Whenever the magnitude of the electrical signal input to a comparator from a bandpass filter output exceeds the threshold (reference) voltage input to that comparator, the comparator output changes from a low voltage (logic zero) to a high voltage (logic one) and remains at the high voltage until the input signal magnitude from the bandpass filter falls below the threshold voltage value.

If the magnitude of the signal at the first input 72 of the first comparator 64 is greater than the magnitude of the signal at the second input 78, the first comparator 64 will provide a high (logic one) signal at an output 82. If the magnitude of the signal at the first input 76 of the second comparator 65 is greater than the magnitude of the signal at the second input 80, the second comparator 65 will provide a high (logic one) signal at an output 84 (indicating a signal caused by non-insect noise). The first and second comparators 64,65 will each continue to provide a high signal until the magnitude of the signal at the respective first input 72,76 falls below the reference voltage at the respective second input 78,80. The outputs 82,84 of the first and second comparators 64,65 are electrically connected to first and second inputs 85,86 of the microprocessor 68, respectively.

An output 87 of the third filter 57 is electrically connected to a first input 88 of the third comparator 66 while an output 90 of the fourth filter 58 is electrically connected to a first input 92 of the fourth comparator 67. A third predetermined reference voltage is electrically connected to a second input 94 of the third comparator 66 and a fourth predetermined reference voltage is electrically connected to a second input 96 of the fourth comparator 67. The magnitudes of the third and fourth reference voltages are adjustable threshold values which are generally set at levels equal to the first and second reference voltages respectively.

When the magnitude of the signal at the first input 88 of the third comparator 66 is greater than the magnitude of the signal at the second input 94, the third comparator 66 will provide a high (logic one) signal at an output 98. If the magnitude of the signal at the first input 92 of the fourth comparator 67 is greater than the magnitude of the signal at the second input 96, the fourth comparator 67 will provide a high (logic one) signal at an output 100 (indicating a signal caused by non-insect noise). The third and fourth comparators 66,67 will each continue to provide a high signal until the magnitude of the signal at the respective first input 88,92 falls below the reference voltage at the respective second input 94,96. The outputs 98,100 of the third and fourth comparators 66,67 are electrically connected to third and fourth inputs 101,102 of the microprocessor 68, respectively.

The comparator outputs 82, 84, 98 and 100, which are inputs 85, 86, 101 and 102 to the microprocessor 68 are evaluated by the microprocessor under the instructions from a stored program in an EPROM 130 which is electrically connected to the microprocessor 68. The results of this evaluation are used to update the indications that insects are present. The stored program in the EPROM 130 provides a frequency separation noise rejection scheme and permits operation in two separate modes which are described later. The manner in which the evaluation of the microprocessor inputs from the comparators is accomplished is described below.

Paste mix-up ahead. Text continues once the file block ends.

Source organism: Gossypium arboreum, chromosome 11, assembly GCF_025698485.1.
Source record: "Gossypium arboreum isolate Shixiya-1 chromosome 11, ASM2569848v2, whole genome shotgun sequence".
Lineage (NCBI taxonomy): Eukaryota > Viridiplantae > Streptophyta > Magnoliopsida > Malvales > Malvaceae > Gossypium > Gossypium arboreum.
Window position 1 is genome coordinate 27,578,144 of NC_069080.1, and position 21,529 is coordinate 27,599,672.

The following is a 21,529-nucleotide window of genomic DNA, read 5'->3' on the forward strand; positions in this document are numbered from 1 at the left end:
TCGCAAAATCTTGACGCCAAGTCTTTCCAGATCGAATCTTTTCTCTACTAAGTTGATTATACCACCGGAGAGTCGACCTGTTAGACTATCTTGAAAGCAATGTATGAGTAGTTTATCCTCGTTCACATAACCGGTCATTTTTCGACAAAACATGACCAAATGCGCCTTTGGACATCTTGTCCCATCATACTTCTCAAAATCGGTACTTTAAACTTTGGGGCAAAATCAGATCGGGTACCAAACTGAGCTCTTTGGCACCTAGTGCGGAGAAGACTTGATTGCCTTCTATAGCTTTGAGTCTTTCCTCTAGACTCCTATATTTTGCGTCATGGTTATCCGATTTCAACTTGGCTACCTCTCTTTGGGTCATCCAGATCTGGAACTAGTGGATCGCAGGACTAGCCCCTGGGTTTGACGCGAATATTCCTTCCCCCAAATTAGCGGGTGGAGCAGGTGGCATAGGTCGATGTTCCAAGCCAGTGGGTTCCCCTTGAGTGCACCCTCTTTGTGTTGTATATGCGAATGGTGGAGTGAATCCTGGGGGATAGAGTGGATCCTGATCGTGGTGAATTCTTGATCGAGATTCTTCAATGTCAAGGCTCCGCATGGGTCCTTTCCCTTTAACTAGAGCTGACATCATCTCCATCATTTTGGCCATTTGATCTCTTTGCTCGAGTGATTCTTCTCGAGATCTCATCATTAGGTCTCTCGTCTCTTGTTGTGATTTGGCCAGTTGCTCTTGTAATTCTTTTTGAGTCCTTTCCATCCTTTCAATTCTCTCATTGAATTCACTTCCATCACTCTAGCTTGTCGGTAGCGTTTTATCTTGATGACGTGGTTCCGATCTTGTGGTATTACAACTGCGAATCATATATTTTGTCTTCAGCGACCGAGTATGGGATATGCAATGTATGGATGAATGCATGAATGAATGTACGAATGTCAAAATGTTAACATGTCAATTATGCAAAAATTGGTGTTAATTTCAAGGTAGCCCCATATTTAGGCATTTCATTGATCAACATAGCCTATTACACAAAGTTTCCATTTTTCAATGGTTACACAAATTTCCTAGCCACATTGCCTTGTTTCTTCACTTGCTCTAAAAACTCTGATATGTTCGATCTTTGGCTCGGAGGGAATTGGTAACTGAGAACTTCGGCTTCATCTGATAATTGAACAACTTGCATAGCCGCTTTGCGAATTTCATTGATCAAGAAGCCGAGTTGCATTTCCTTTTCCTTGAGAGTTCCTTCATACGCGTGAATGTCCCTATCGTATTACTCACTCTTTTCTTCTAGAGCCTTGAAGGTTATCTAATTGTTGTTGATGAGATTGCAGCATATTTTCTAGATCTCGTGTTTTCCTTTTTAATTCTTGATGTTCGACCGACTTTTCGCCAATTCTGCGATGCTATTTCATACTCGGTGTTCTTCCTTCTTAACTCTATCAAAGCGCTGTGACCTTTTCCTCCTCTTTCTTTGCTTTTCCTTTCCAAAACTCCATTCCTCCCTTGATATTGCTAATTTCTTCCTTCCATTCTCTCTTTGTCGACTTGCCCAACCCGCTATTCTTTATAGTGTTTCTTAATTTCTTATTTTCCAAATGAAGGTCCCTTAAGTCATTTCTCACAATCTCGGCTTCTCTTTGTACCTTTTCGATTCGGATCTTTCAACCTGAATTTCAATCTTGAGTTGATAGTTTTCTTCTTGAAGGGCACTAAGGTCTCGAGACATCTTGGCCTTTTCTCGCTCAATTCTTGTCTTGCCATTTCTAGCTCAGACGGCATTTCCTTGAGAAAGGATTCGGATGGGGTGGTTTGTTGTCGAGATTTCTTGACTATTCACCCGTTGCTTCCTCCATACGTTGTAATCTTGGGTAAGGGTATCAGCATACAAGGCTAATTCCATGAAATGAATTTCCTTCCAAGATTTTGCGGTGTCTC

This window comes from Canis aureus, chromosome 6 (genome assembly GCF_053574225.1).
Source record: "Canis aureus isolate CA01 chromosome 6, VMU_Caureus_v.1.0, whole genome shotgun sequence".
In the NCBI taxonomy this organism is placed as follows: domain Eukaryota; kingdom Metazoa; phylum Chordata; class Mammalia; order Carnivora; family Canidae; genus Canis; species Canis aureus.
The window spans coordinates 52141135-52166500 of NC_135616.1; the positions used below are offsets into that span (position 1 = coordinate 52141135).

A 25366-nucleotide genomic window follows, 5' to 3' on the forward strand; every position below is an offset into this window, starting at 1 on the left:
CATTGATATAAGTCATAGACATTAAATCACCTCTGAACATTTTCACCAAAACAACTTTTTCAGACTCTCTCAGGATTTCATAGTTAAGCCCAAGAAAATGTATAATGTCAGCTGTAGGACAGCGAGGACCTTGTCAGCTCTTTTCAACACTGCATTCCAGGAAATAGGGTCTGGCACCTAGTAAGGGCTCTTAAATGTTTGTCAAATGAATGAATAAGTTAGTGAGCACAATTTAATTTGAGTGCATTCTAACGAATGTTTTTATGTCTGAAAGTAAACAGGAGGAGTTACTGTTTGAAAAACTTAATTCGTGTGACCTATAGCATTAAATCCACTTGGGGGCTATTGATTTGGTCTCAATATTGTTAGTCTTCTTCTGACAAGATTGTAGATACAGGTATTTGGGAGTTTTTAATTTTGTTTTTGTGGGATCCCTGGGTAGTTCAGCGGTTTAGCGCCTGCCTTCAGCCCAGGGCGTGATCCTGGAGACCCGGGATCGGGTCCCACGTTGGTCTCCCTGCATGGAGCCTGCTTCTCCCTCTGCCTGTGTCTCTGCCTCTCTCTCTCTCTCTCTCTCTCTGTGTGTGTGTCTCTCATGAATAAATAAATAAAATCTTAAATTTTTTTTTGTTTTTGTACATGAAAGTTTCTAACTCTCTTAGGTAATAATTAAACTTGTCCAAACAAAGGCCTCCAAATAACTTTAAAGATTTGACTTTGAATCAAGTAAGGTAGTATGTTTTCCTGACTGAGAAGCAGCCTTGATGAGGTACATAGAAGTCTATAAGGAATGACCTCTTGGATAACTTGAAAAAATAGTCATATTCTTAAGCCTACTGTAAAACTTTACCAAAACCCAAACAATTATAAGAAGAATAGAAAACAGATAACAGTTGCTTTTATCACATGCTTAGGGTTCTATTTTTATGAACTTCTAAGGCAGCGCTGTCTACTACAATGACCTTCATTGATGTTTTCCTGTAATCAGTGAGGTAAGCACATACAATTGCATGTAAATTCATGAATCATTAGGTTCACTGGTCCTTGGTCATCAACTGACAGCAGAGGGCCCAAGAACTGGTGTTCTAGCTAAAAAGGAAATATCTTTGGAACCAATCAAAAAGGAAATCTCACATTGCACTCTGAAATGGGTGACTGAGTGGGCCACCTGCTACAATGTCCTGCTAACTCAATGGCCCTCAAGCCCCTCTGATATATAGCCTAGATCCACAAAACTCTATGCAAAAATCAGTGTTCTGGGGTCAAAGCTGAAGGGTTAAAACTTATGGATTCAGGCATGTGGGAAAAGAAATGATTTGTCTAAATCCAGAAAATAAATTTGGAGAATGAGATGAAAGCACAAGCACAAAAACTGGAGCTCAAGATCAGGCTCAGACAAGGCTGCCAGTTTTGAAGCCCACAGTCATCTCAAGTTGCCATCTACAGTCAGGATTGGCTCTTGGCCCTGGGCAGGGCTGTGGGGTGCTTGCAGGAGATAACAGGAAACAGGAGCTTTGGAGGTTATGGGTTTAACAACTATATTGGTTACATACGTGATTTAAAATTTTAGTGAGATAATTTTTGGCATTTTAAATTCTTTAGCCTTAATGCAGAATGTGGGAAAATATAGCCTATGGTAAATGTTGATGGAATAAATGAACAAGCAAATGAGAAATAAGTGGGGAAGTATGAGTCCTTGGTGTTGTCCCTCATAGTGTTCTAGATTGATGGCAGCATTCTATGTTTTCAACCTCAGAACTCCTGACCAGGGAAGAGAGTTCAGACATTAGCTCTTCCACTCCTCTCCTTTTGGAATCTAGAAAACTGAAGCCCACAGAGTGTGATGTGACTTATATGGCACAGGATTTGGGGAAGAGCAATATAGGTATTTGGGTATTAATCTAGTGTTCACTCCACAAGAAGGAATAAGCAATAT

The microprocessor 68 is programmed so that upon receiving a high signal at its first input 85 or its third input 101 (insect present frequency), the microprocessor 68 will ignore any subsequent changes in that signal from high to low for a predetermined period of time. The period of time is set long enough so that the normal fluctuations of a typical acoustic emission are not recorded as separate emissions and is set short enough so that subsequent valid insect-caused emissions will not be missed.

If the signal at the first input 85 is high (insect present frequency), and the signal at the second input 86 remains low (logic zero meaning no high non-insect noise) for 50 milliseconds centered about the time when the signal at the first input 85 became high (+25 milliseconds), the microprocessor 68 will register the detection of an insect-caused acoustic emission by the first acoustic emission sensor 14. If the signal at the third input 101 is high (sensor 15 also detects insect present frequency), and the signal at the fourth output 102 remains low (no high background non-insect noise) for 50 milliseconds centered about the time the third input 101 became high, the microprocessor 68 will register the detection of an insect-caused acoustic emission by the second acoustic emission sensor 15.

In a first mode of operation called a total count mode, both sensors 14 and 15 are placed on the same piece of wood 12 and a running total of valid signals indicating an insect-caused acoustic emission is recorded for each sensor. The acoustic emission sensor that records the larger number of counts in a given time period is very likely the nearest to the insect infestation. In this mode, both sensors 14 and 15 may record some noise events such as jangling keys, finger snaps, hand claps, and other explosive or impulsive-like noises in spite of the operation of the frequency separation noise rejection comparators.

In most cases, the operator should be able to distinguish whether or not the events recorded on a display 120 are caused by insects or other noise events. If the display 120 seems to increment (count) most of the time only when an audible sound is heard, then the active sensor is probably not picking up insect-caused acoustic emissions. If this is the case, then the operator should switch to a second operating mode, the spatial separation noise rejection mode.